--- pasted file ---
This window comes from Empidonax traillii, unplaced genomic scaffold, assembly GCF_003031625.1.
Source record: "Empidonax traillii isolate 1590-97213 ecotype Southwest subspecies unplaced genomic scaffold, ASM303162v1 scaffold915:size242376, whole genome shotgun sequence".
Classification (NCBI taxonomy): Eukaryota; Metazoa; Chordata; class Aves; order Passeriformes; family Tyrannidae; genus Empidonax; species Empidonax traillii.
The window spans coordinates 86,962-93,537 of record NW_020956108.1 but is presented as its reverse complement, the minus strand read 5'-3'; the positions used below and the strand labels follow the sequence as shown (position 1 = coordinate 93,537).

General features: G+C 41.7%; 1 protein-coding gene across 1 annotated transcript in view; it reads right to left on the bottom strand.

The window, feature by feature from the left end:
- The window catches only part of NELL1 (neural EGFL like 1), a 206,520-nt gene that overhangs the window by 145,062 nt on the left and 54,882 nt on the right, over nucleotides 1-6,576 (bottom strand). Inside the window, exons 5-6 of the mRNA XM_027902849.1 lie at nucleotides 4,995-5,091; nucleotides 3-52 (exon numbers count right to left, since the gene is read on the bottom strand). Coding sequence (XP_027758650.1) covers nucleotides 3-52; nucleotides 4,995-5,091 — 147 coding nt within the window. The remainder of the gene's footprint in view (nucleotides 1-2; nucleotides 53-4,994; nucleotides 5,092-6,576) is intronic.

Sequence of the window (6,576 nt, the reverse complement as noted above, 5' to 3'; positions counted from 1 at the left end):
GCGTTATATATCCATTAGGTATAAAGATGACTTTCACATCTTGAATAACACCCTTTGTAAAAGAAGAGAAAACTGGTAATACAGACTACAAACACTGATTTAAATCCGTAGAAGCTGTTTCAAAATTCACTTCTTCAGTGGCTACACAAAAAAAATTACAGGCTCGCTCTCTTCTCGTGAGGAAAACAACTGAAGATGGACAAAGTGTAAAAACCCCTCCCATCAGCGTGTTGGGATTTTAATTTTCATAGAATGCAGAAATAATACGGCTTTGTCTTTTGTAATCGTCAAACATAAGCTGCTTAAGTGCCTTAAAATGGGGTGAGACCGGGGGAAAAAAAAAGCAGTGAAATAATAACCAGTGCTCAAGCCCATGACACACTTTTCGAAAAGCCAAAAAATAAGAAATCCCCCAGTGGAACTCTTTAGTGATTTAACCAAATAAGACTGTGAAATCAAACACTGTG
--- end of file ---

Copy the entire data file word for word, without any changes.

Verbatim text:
This window comes from Empidonax traillii, unplaced genomic scaffold, assembly GCF_003031625.1.
Source record: "Empidonax traillii isolate 1590-97213 ecotype Southwest subspecies unplaced genomic scaffold, ASM303162v1 scaffold915:size242376, whole genome shotgun sequence".
Classification (NCBI taxonomy): Eukaryota; Metazoa; Chordata; class Aves; order Passeriformes; family Tyrannidae; genus Empidonax; species Empidonax traillii.
The window spans coordinates 86,962-93,537 of record NW_020956108.1 but is presented as its reverse complement, the minus strand read 5'-3'; the positions used below and the strand labels follow the sequence as shown (position 1 = coordinate 93,537).

General features: G+C 41.7%; 1 protein-coding gene across 1 annotated transcript in view; it reads right to left on the bottom strand.

The window, feature by feature from the left end:
- The window catches only part of NELL1 (neural EGFL like 1), a 206,520-nt gene that overhangs the window by 145,062 nt on the left and 54,882 nt on the right, over nucleotides 1-6,576 (bottom strand). Inside the window, exons 5-6 of the mRNA XM_027902849.1 lie at nucleotides 4,995-5,091; nucleotides 3-52 (exon numbers count right to left, since the gene is read on the bottom strand). Coding sequence (XP_027758650.1) covers nucleotides 3-52; nucleotides 4,995-5,091 — 147 coding nt within the window. The remainder of the gene's footprint in view (nucleotides 1-2; nucleotides 53-4,994; nucleotides 5,092-6,576) is intronic.

Sequence of the window (6,576 nt, the reverse complement as noted above, 5' to 3'; positions counted from 1 at the left end):
GCGTTATATATCCATTAGGTATAAAGATGACTTTCACATCTTGAATAACACCCTTTGTAAAAGAAGAGAAAACTGGTAATACAGACTACAAACACTGATTTAAATCCGTAGAAGCTGTTTCAAAATTCACTTCTTCAGTGGCTACACAAAAAAAATTACAGGCTCGCTCTCTTCTCGTGAGGAAAACAACTGAAGATGGACAAAGTGTAAAAACCCCTCCCATCAGCGTGTTGGGATTTTAATTTTCATAGAATGCAGAAATAATACGGCTTTGTCTTTTGTAATCGTCAAACATAAGCTGCTTAAGTGCCTTAAAATGGGGTGAGACCGGGGGAAAAAAAAAGCAGTGAAATAATAACCAGTGCTCAAGCCCATGACACACTTTTCGAAAAGCCAAAAAATAAGAAATCCCCCAGTGGAACTCTTTAGTGATTTAACCAAATAAGACTGTGAAATCAAACACTGTG